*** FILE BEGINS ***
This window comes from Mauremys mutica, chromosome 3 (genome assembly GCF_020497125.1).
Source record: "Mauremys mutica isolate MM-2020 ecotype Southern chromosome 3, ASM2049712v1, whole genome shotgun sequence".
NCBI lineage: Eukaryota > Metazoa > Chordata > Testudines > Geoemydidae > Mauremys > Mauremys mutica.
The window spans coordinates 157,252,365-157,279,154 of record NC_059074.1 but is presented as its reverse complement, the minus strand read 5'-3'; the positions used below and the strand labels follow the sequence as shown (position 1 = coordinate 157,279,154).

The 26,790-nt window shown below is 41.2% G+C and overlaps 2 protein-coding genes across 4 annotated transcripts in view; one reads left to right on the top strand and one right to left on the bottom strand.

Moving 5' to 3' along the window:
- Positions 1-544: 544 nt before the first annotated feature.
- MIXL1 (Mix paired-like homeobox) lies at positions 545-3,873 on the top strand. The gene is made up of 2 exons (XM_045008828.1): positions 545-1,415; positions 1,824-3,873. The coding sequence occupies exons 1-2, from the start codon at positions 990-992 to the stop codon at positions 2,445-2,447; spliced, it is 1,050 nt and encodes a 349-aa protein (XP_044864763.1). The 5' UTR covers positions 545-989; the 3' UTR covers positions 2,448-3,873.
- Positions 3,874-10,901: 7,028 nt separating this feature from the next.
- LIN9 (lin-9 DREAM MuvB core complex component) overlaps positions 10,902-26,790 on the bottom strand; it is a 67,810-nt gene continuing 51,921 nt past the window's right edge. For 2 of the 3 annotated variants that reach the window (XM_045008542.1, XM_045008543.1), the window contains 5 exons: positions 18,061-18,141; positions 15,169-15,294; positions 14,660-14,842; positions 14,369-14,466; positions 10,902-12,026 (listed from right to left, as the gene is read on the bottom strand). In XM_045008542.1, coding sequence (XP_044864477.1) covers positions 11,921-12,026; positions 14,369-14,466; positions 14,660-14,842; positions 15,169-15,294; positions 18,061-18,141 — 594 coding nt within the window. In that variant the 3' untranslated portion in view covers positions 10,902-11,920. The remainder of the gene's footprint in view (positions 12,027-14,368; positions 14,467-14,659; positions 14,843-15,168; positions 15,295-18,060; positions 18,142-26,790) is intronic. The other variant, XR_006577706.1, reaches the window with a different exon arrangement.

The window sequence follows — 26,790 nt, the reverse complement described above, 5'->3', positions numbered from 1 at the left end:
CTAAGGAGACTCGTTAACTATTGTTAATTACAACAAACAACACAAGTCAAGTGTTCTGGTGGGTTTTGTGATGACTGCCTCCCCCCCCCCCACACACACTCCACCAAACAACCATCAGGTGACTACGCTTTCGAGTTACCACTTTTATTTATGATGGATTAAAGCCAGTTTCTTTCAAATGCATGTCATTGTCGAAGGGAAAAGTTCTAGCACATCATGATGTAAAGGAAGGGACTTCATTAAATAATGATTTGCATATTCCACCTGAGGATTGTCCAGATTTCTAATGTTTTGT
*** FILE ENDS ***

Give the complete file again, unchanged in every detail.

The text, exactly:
This window comes from Mauremys mutica, chromosome 3 (genome assembly GCF_020497125.1).
Source record: "Mauremys mutica isolate MM-2020 ecotype Southern chromosome 3, ASM2049712v1, whole genome shotgun sequence".
NCBI lineage: Eukaryota > Metazoa > Chordata > Testudines > Geoemydidae > Mauremys > Mauremys mutica.
The window spans coordinates 157,252,365-157,279,154 of record NC_059074.1 but is presented as its reverse complement, the minus strand read 5'-3'; the positions used below and the strand labels follow the sequence as shown (position 1 = coordinate 157,279,154).

The 26,790-nt window shown below is 41.2% G+C and overlaps 2 protein-coding genes across 4 annotated transcripts in view; one reads left to right on the top strand and one right to left on the bottom strand.

Moving 5' to 3' along the window:
- Positions 1-544: 544 nt before the first annotated feature.
- MIXL1 (Mix paired-like homeobox) lies at positions 545-3,873 on the top strand. The gene is made up of 2 exons (XM_045008828.1): positions 545-1,415; positions 1,824-3,873. The coding sequence occupies exons 1-2, from the start codon at positions 990-992 to the stop codon at positions 2,445-2,447; spliced, it is 1,050 nt and encodes a 349-aa protein (XP_044864763.1). The 5' UTR covers positions 545-989; the 3' UTR covers positions 2,448-3,873.
- Positions 3,874-10,901: 7,028 nt separating this feature from the next.
- LIN9 (lin-9 DREAM MuvB core complex component) overlaps positions 10,902-26,790 on the bottom strand; it is a 67,810-nt gene continuing 51,921 nt past the window's right edge. For 2 of the 3 annotated variants that reach the window (XM_045008542.1, XM_045008543.1), the window contains 5 exons: positions 18,061-18,141; positions 15,169-15,294; positions 14,660-14,842; positions 14,369-14,466; positions 10,902-12,026 (listed from right to left, as the gene is read on the bottom strand). In XM_045008542.1, coding sequence (XP_044864477.1) covers positions 11,921-12,026; positions 14,369-14,466; positions 14,660-14,842; positions 15,169-15,294; positions 18,061-18,141 — 594 coding nt within the window. In that variant the 3' untranslated portion in view covers positions 10,902-11,920. The remainder of the gene's footprint in view (positions 12,027-14,368; positions 14,467-14,659; positions 14,843-15,168; positions 15,295-18,060; positions 18,142-26,790) is intronic. The other variant, XR_006577706.1, reaches the window with a different exon arrangement.

The window sequence follows — 26,790 nt, the reverse complement described above, 5'->3', positions numbered from 1 at the left end:
CTAAGGAGACTCGTTAACTATTGTTAATTACAACAAACAACACAAGTCAAGTGTTCTGGTGGGTTTTGTGATGACTGCCTCCCCCCCCCCCACACACACTCCACCAAACAACCATCAGGTGACTACGCTTTCGAGTTACCACTTTTATTTATGATGGATTAAAGCCAGTTTCTTTCAAATGCATGTCATTGTCGAAGGGAAAAGTTCTAGCACATCATGATGTAAAGGAAGGGACTTCATTAAATAATGATTTGCATATTCCACCTGAGGATTGTCCAGATTTCTAATGTTTTGT